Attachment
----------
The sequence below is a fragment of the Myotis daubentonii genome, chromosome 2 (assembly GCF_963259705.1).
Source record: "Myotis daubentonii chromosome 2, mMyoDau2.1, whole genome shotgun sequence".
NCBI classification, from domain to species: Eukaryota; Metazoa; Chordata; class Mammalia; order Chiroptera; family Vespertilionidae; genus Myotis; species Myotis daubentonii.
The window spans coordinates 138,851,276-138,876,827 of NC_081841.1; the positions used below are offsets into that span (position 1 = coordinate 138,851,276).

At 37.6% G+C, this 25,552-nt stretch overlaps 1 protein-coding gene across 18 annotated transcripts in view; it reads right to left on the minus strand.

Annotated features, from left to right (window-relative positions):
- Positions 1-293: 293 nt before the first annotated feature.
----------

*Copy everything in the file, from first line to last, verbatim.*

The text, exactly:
The sequence below is a fragment of the Myotis daubentonii genome, chromosome 2 (assembly GCF_963259705.1).
Source record: "Myotis daubentonii chromosome 2, mMyoDau2.1, whole genome shotgun sequence".
NCBI classification, from domain to species: Eukaryota; Metazoa; Chordata; class Mammalia; order Chiroptera; family Vespertilionidae; genus Myotis; species Myotis daubentonii.
The window spans coordinates 138,851,276-138,876,827 of NC_081841.1; the positions used below are offsets into that span (position 1 = coordinate 138,851,276).

At 37.6% G+C, this 25,552-nt stretch overlaps 1 protein-coding gene across 18 annotated transcripts in view; it reads right to left on the minus strand.

Annotated features, from left to right (window-relative positions):
- Positions 1-293: 293 nt before the first annotated feature.